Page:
Thursday, August 23, 2007

Is your food un-COOL?

With the continuing acrimony over contaminated or dangerous products coming from China, it's perhaps not surprising that Consumer Advocacy Groups are demanding more information for shoppers, such as country of origin labeling, or COOL. Not so fast. Industry players such as food processors, packers and grocery chains are resisting the requirement to provide this information - claiming that it would be 'onerous'.

An amazing 82% of U.S. shoppers want to know their food's country of origin, according to a survey released in March by the consumer advocacy group Food and Water Watch. And a Consumers Union survey in June found even stronger sentiment: 92% of respondents said imported-food labels should identify the country of origin.

This recent article in The Washington Post details the complex wrangling over several different bills, and the inconsistent application of COOL (e.g. fish vs. chicken vs. peanuts vs. produce).

Simultaneously, but independently, the Chinese authorities just announced a new mark, the CIQ mark, that will supposedly help consumers tell the difference between real and fake food.

The "CIQ" mark, which stands for China Inspection and Quarantine, guarantees that products have passed quality tests, according to a regulation unveiled by the General Administration of Quality Supervision, Inspection and Quarantine (AQSIQ).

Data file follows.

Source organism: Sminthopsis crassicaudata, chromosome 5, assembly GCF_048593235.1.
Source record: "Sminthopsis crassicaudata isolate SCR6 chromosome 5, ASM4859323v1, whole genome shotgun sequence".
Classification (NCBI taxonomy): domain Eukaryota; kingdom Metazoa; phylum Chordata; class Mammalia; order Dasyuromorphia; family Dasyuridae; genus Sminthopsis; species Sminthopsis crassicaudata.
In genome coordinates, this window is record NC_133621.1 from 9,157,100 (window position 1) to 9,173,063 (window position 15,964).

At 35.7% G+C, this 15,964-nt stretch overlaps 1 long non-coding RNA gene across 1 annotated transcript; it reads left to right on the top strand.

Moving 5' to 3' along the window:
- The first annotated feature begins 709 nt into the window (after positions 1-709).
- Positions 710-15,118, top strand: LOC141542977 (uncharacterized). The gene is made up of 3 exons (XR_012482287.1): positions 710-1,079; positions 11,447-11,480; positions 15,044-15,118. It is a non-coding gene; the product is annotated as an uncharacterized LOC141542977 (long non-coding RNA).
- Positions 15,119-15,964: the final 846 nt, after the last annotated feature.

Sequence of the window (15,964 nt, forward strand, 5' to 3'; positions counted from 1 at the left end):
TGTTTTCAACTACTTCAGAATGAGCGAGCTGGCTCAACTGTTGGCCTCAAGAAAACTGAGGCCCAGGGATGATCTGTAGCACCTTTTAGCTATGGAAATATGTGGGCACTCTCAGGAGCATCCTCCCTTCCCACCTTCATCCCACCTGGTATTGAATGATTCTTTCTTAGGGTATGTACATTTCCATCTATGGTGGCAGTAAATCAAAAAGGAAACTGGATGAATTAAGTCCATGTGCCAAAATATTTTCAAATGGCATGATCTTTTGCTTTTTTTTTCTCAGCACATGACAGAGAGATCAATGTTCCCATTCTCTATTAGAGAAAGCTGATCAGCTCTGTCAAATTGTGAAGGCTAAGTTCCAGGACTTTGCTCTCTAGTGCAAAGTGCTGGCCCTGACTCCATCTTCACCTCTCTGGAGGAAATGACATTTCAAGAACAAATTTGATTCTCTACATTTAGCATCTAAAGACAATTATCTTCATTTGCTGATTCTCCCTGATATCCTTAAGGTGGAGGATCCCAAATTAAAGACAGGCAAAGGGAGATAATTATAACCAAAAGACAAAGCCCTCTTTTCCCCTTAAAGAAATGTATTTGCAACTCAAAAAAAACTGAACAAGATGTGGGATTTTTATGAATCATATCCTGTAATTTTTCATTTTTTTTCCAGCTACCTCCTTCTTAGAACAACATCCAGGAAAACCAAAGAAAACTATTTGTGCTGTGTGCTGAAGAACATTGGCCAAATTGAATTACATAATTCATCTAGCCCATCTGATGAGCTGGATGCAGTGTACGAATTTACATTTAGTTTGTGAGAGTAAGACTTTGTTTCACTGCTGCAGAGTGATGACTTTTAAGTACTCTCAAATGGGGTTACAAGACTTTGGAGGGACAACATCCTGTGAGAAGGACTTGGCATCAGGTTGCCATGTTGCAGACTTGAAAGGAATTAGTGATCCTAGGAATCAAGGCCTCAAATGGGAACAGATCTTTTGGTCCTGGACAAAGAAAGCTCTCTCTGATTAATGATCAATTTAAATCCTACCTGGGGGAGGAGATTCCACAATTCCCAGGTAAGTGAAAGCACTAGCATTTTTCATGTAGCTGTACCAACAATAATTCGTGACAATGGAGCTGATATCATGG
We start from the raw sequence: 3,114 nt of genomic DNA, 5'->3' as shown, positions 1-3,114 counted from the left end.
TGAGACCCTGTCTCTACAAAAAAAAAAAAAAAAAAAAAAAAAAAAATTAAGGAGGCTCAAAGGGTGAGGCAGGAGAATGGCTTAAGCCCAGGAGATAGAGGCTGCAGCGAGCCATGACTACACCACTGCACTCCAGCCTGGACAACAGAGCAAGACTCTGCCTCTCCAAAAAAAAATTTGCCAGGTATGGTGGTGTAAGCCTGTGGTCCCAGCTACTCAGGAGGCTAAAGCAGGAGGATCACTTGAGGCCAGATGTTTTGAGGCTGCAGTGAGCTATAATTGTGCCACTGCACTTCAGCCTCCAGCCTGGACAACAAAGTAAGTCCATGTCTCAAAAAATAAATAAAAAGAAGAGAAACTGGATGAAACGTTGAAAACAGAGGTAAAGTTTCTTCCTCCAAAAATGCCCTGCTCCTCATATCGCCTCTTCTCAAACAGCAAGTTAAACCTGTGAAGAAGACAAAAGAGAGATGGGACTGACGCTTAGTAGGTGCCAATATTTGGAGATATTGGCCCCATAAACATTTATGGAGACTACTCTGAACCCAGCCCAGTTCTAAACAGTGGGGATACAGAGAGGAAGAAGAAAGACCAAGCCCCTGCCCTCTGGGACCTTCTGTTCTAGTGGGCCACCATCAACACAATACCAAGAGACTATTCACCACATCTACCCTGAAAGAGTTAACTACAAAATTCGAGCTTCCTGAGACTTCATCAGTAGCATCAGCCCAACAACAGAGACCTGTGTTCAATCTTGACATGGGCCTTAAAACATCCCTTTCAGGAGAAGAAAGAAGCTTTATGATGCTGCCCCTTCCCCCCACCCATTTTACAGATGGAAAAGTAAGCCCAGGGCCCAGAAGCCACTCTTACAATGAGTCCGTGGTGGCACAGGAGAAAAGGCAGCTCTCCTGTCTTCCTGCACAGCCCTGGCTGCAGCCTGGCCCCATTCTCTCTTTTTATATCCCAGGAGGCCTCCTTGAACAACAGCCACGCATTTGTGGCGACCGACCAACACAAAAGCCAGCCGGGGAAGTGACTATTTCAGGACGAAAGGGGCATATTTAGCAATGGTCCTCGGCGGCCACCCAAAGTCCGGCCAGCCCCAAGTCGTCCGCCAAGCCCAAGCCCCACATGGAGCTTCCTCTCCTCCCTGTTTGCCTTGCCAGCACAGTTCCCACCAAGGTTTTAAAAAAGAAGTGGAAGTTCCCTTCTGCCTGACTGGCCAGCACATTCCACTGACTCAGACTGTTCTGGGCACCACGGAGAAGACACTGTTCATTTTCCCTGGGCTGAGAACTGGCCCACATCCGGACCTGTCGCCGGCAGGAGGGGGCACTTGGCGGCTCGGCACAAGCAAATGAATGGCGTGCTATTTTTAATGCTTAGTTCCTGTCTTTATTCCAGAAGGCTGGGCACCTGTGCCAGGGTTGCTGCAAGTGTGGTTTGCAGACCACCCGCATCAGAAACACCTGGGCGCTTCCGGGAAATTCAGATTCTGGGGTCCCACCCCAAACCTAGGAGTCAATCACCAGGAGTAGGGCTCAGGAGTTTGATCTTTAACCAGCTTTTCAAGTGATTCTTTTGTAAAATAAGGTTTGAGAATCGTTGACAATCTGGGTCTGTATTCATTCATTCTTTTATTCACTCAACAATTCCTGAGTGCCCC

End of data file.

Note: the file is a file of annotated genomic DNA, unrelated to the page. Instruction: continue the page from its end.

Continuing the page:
It's not yet clear to us what would prevent the counterfeiter simply copying this mark... watch this space!

Wednesday, August 08, 2007

Questionable Virginity

article in this week's New Yorker magazine by Tom Mueller digs into the widespread problem of Italian olive oil adulteration - and downright counterfeiting. Lamp oil masquerades as 'extra-virgin', hazelnut oil as olive. As the number of food contamination and adulteration instances increases, this one is particularly interesting - as it has been going on for years ... thousands of years, in fact.

Amphorae from 211AD show evidence of extensive anti-fraud measures: each was painted with the exact weight of oil it contained, along with the name of the farm where the olives were pressed, the merchant who shipped the oil, and the official who verified this information before shipment.

So it seems that ePedigree and food traceability is not a new thing. In fact, it looks like the ancient Romans took more steps to prevent fraud that the Italians do today.